638 PUBLIC HEALTH CONSEQUENCES OF E-CIGARETTES TABLE 19-1  Continued Percent Initiation Percent Net Cessation Percent Case Increases Increases E-Cigarette Harm 33 10 10 10 34 25 10 10 35 50 10 10 36 0 15 10 37 5 15 10 38 10 15 10 39 25 15 10 40 50 15 10 41 0 0 25 42 5 0 25 43 10 0 25 44 25 0 25 45 50 0 25 46 0 5 25 47 5 5 25 48 10 5 25 49 25 5 25 50 50 5 25 51 0 10 25 52 5 10 25 53 10 10 25 54 25 10 25 55 50 10 25 56 0 15 25 57 5 15 25 58 10 15 25 59 25 15 25 60 50 15 25 61 0 0 50 62 5 0 50 63 10 0 50 64 25 0 50

MODELING OF E-CIGARETTE USE 639 TABLE 19-1  Continued Percent Initiation Percent Net Cessation Percent Case Increases Increases E-Cigarette Harm 65 50 0 50 66 0 5 50 67 5 5 50 68 10 5 50 69 25 5 50 70 50 5 50 71 0 10 50 72 5 10 50 73 10 10 50 74 25 10 50 75 50 10 50 76 0 15 50 77 5 15 50 78 10 15 50 79 25 15 50 80 50 15 50 81 0 −5 0 82 5 −5 0 83 10 −5 0 84 25 −5 0 85 50 −5 0 the life-years lost attributable to e-cigarettes; and the third section shows the same figure as in the second section, as a fraction of the total toll of combustible cigarettes over 2015–2050. In this table, as in all subsequent tables, results shown in red text in parentheses indicate life-years saved compared with a baseline scenario of no effect of e-cigarettes on initiation or net cessation of combustibles. For example, under the scenario that e-cigarette use causes a decrease of 5 percent (from 4.35 percent to 4.13 percent) on the net cessation rate, and an increase of 5 percent on the initiation rate (from 13 percent to 13.65 percent), the estimated total life-years lost due to smoking (counting the extra smokers because of e-cigarettes) would be 296,067,599. Given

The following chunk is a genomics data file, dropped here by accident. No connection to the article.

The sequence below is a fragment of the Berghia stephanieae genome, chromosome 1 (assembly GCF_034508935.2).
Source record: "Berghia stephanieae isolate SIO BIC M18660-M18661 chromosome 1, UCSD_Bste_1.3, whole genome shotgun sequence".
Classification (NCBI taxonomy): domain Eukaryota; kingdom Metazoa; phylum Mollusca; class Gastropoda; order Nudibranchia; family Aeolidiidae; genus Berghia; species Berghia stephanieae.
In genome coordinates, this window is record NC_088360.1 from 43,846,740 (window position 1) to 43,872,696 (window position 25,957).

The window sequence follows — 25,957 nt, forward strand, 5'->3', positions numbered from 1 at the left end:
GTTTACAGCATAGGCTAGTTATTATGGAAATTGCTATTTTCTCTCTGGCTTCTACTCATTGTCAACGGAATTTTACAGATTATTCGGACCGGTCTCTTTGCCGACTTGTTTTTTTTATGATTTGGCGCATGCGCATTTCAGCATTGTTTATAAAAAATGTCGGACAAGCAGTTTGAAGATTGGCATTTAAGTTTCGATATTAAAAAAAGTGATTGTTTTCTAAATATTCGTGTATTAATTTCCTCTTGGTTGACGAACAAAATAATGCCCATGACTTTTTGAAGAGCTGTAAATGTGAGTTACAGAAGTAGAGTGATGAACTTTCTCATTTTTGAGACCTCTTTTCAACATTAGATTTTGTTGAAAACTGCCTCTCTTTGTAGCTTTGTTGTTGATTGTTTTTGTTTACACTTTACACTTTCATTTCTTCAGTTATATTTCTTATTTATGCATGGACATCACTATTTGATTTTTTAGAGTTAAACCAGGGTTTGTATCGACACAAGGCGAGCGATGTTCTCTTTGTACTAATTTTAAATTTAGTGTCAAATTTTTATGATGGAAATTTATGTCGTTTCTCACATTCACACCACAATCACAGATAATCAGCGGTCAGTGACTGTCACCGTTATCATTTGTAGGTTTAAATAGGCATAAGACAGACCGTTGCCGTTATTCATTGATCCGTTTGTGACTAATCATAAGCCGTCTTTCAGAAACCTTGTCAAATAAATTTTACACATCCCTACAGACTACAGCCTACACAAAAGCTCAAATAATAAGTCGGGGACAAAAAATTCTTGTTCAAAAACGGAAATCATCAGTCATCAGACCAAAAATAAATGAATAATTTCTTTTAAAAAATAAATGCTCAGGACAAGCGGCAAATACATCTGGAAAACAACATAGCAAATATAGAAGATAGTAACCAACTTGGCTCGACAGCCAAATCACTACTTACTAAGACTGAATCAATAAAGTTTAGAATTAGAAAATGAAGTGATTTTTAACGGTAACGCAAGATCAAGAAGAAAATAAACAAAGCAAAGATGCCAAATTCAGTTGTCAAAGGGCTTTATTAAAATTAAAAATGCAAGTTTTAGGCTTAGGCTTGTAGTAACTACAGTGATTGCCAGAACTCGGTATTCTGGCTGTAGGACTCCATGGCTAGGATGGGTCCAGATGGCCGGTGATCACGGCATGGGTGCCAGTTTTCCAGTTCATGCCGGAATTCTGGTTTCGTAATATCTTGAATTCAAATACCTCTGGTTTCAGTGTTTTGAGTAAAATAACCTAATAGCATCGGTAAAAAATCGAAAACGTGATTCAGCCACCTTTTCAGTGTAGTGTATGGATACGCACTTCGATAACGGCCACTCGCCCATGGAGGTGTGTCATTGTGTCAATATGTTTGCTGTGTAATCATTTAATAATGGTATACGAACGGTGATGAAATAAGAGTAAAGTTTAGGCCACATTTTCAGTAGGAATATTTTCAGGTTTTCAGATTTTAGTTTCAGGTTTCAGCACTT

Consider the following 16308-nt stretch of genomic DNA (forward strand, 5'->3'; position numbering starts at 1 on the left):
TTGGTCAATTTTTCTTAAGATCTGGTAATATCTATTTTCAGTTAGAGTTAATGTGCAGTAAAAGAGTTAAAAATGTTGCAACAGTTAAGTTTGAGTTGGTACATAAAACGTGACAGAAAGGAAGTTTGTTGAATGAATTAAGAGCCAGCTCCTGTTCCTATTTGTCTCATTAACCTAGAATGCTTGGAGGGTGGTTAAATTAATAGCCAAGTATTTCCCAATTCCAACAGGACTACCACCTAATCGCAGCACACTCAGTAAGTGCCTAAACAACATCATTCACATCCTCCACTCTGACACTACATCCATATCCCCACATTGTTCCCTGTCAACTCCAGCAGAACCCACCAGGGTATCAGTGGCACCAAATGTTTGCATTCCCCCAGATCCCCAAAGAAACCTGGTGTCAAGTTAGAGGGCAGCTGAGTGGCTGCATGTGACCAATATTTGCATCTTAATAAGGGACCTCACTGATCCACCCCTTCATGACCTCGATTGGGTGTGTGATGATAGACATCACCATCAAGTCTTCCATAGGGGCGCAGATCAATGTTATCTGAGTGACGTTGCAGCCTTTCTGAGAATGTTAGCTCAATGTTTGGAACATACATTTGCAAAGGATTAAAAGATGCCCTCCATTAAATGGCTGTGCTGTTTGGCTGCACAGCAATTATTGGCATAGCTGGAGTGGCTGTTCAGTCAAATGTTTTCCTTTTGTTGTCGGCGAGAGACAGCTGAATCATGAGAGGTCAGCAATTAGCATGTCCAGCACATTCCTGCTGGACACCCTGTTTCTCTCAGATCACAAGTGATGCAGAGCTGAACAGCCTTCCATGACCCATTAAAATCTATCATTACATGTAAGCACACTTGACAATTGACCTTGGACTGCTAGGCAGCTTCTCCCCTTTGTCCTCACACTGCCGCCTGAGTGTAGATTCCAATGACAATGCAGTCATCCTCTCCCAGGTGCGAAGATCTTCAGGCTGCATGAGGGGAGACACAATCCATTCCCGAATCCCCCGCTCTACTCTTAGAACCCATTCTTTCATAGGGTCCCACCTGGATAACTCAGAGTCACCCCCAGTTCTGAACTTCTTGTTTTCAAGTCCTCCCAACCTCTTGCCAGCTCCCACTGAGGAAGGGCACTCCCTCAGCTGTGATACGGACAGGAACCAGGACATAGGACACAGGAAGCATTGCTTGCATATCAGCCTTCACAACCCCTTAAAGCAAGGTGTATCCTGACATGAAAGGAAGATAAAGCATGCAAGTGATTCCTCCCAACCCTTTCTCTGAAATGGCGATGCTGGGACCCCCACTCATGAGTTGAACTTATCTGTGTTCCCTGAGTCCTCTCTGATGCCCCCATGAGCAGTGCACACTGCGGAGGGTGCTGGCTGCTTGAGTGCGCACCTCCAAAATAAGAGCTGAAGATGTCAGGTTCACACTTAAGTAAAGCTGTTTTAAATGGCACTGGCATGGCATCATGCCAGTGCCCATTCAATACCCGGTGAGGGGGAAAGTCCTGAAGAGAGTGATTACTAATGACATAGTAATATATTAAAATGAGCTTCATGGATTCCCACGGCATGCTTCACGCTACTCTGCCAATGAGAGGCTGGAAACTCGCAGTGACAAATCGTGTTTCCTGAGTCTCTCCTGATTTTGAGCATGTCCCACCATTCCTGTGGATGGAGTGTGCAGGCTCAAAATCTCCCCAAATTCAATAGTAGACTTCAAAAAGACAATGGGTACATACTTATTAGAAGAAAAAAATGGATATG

TABLE 19-2  Model-Estimated Life-Years Lost During 2015–2050 Due to E-Cigarettesa 640 Percent Net Cessation Increases Percent Initiation Increases −5% 0% 5% 10% 15% Life-Years Lost Due to Smoking and E-Cigarettes 0% 296,001,655 294,605,788 293,312,834 292,068,581 290,870,879 5% 296,067,599 294,670,840 293,377,037 292,131,976 290,933,506 10% 296,133,543 294,735,891 293,441,240 292,195,371 290,996,133 25% 296,331,375 294,931,046 293,633,848 292,385,557 291,184,015 50% 296,661,095 295,256,304 293,954,861 292,702,533 291,497,151 Life-Years Lost Due to E-Cigarettes 0% 1,395,867 0 (1,292,954) (2,537,207) (3,734,909) 5% 1,461,811 65,052 (1,228,751) (2,473,812) (3,672,282) 10% 1,527,755 130,103 (1,164,549) (2,410,417) (3,609,655) 25% 1,725,587 325,258 (971,940) (2,220,231) (3,421,773) 50% 2,055,307 650,516 (650,927) (1,903,255) (3,108,638) Percentage of Life-Years Lost Due to E-Cigarettes 0% 0.5% 0.0% −0.4% −0.9% −1.3% 5% 0.5% 0.0% −0.4% −0.8% −1.3% 10% 0.5% 0.0% −0.4% −0.8% −1.2% 25% 0.6% 0.1% −0.3% −0.8% −1.2% 50% 0.7% 0.2% −0.2% −0.7% −1.1% a Under the assumptions that e-cigarettes cause no harm directly and a range of assumptions about smoking initiation and net cessation. E-cigarettes = 0% × risk of combustibles. NOTE: Results shown in red text in parentheses indicate life-years saved compared with a baseline scenario of no effect of e-cigarettes on initiation or net cessation of combustible tobacco cigarettes.